Hello there! I have been the worst at posting my work and projects. I am starting to come up with a schedule for myself to be a bit more consistent. Better late than never! I can’t believe I’m nearing the end of my first season as a podcast host. The brilliant team over at Art Practical have given me an awesome home to create PRNT SCRN and I’ve learned so much this past year. Special thanks to Leila Weefur (EIC for Audio/Visual), Marissa Deitz (Editor), Vivian Sming (EIC for online publication), Michele Carlson (Executive Director), Fiona Ball (Managing Editor), and Mia Nakano (Communications Manager) for being such a wonderful team of people to work with.


Virtual reality is not a new phenomenon. From dioramas to panoramas, the allure of being enveloped in a place or tableau outside of one’s reality has mass appeal considering the popularity of virtual reality technologies such as the Oculus Rift and the HTC Vive. Through 360 filmmaking and photography, the creation of space within the virtual realm has become commonplace. From journalism to entertainment purposes, while virtual worlds enable a new way of seeing fantastical worlds, artists and designers must consider format and aesthetics. In the second part of a two-part series, “Not Your Average Playtest,” I look at how artist Veronica Graham translates her drawings and paintings into digital architectures within the virtual world. She also touches upon how she must reconcile physical and digital perception to create immersive experiences.

Give episode 5 a good listen and let me know what you think! I’m all ears. 😉

You can also access all of this season’s episodes here!


Veronica Graham is an Oakland based visual artist primarily working in print and digital mediums. Inspired by today’s rapidly changing environment, she sees her art practice as a form of world building. Each work is the creation of place or artifact, calling attention to how fiction is weaved into our reality. In 2012 she founded Most Ancient, a design studio focused on small press and digital production. Her books have been collected by SFMoMA, MoMA, The New York Public Library, The Library of Congress, Stanford University, Yale University, and other public and private collections. Graham has received grants from Kala Art Institute and Women’s Studio Workshop. She is now designing virtual worlds and her first VR project called  “The Muybridge Mausoleum” was completed in 2017 for the HTC Vive and Oculus Rift platforms. In addition to her own practice, Graham is an active member on SFMoMA’s Games Advisory Board and an arts educator who has taught at San Francisco Art Institute, Southern Exposure, and Creativity Explored.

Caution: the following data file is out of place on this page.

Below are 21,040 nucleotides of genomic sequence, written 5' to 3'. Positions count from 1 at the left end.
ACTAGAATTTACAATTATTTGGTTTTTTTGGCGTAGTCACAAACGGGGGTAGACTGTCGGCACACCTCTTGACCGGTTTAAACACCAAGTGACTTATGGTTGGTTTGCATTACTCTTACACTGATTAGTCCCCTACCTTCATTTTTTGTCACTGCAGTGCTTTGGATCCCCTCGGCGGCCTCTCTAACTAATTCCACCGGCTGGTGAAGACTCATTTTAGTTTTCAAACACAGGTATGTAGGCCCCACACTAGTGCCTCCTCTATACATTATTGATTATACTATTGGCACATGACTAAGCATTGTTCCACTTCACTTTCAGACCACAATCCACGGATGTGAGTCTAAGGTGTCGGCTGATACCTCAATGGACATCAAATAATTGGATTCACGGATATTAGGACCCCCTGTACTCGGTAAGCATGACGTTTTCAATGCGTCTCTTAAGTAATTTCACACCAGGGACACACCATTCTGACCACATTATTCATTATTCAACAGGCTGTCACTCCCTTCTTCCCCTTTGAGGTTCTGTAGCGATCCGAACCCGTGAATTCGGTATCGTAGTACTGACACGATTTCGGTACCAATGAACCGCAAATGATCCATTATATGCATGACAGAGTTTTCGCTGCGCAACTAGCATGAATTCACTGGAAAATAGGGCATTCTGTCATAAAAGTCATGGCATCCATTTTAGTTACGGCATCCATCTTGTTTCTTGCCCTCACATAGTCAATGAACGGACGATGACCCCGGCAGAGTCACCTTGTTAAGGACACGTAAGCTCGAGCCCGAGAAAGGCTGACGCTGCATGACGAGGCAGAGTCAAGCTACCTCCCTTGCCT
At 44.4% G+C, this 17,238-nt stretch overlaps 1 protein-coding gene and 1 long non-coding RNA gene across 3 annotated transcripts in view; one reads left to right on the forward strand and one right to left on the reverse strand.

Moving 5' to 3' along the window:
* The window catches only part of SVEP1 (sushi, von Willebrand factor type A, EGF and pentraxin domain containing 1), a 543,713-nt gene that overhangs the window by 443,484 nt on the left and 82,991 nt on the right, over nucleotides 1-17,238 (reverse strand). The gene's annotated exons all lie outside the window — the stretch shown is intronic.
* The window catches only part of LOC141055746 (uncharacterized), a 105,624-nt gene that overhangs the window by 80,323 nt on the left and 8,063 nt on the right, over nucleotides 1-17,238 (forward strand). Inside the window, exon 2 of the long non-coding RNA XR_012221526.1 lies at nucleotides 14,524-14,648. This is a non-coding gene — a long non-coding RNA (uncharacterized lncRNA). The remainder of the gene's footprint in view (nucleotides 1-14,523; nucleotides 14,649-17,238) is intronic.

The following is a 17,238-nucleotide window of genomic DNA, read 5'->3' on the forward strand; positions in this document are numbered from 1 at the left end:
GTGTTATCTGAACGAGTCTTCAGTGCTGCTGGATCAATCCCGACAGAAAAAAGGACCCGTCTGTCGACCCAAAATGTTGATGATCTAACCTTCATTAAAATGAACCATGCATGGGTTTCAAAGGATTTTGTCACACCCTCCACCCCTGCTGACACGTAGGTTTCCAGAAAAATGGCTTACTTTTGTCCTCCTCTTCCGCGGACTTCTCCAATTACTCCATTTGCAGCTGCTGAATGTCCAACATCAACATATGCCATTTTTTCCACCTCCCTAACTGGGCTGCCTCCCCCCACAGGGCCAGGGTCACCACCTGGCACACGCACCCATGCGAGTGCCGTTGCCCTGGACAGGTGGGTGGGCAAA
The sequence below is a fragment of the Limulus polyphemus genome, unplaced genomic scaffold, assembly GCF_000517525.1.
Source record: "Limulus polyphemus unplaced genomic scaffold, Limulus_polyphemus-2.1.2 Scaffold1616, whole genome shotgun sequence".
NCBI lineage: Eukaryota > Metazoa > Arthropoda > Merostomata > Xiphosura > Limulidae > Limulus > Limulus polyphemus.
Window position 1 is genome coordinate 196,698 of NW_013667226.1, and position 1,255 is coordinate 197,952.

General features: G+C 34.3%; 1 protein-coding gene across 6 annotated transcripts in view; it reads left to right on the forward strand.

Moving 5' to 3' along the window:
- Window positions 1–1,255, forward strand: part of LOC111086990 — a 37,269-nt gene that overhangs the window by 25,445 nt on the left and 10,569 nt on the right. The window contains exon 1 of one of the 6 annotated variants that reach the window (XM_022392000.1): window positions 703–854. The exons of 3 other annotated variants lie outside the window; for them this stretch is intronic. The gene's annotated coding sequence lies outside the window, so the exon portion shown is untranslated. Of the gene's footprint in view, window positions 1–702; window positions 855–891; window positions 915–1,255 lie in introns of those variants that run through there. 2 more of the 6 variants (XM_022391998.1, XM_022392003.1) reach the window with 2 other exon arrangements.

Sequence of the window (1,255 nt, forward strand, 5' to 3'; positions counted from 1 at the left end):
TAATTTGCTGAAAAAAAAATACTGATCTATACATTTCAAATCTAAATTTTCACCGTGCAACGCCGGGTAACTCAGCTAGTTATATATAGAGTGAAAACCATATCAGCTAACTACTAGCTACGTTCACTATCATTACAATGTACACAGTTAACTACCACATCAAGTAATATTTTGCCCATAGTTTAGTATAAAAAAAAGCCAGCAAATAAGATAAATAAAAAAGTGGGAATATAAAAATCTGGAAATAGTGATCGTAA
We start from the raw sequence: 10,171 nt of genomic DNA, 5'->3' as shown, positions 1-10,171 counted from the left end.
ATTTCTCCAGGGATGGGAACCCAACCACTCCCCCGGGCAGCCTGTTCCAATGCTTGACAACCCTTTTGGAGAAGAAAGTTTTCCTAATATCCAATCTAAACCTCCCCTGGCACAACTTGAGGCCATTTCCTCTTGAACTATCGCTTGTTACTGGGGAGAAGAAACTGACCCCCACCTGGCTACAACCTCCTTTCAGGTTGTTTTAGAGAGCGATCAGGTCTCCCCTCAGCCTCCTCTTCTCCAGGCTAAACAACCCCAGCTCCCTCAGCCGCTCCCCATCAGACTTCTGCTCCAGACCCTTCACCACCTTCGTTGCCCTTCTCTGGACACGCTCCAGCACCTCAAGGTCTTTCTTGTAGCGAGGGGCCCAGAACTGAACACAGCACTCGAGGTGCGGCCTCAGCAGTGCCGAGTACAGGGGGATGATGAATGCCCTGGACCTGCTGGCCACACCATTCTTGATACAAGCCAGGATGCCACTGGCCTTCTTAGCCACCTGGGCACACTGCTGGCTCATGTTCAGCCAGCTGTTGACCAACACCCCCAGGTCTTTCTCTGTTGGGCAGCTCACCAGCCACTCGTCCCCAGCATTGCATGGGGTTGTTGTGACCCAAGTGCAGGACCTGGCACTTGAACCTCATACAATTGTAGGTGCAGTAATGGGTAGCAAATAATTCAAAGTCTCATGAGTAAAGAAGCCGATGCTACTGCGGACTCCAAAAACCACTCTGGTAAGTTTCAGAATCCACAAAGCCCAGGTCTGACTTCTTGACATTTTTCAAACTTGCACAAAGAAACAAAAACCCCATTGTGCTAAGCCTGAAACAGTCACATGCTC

PLACE TALKS is a series of visual lectures that occurs at the Prelinger Library in San Francisco. Bay Area artists, writers, designers, architects, archivists, librarians (and other curious people) share talks on location-related topics, illustrated by content from the library’s collection.

I am absolutely honored to be a part of this line-up of stellar artists and writers! You can find out more about the talks and information about the library here. See you on September 27th!

pt-s5.jpg

christy-chan

I have been invited to be a panelist for a discussion titled, “Making Art in the Age of #45” as a part of public programming at Kala Institute. Bay Area-based artist Christy Chan invited me and I am constantly humbled and honored for these opportunities. In 2015, I wrote a review of Christy Chan’s performance for online art publication Art Practical. She will re-enact The Long Distance Call at New Normal / Old Normal – a performance and panel discussion. Tickets can be purchased for the event here.

Information for the performance and panel discussion appear below:

Performance starts at 7pm, Doors open at 6:30pm
Panel Discussions at 7:45pm or 10 min after the performance ends.

Admission 10 – $25 sliding scale
(Recommended Member $15, Students $10)
NOTAFLOF (no one turned away for lack of funds)

Kala Art Institute is excited to present New Normal / Old Normal, a performance and panel discussion on Thursday, September 6 at 7pm. Artist Christy Chan will present a re-staging of her performance The Long Distance Call followed by the panel discussion Making Art in the Age of #45.

Expanding on her own personal experiences and interactions with KKK members during her childhood growing up in rural Virginia, Chan presents The Long Distance Call, a re-enactment of phone calls between Chan and Miss. Anne, a KKK seamstress in Alabama. During the phone calls Chan convinced Miss. Anne to provide her with a custom-made Klan robe for her video work. Their unsettling yet banal phone calls tell the story of an unexpected interaction between two women, from trust gained to the eventual abrupt end of their communications. The Long Distance Call is performed by Catherine Lerza and Christy Chan.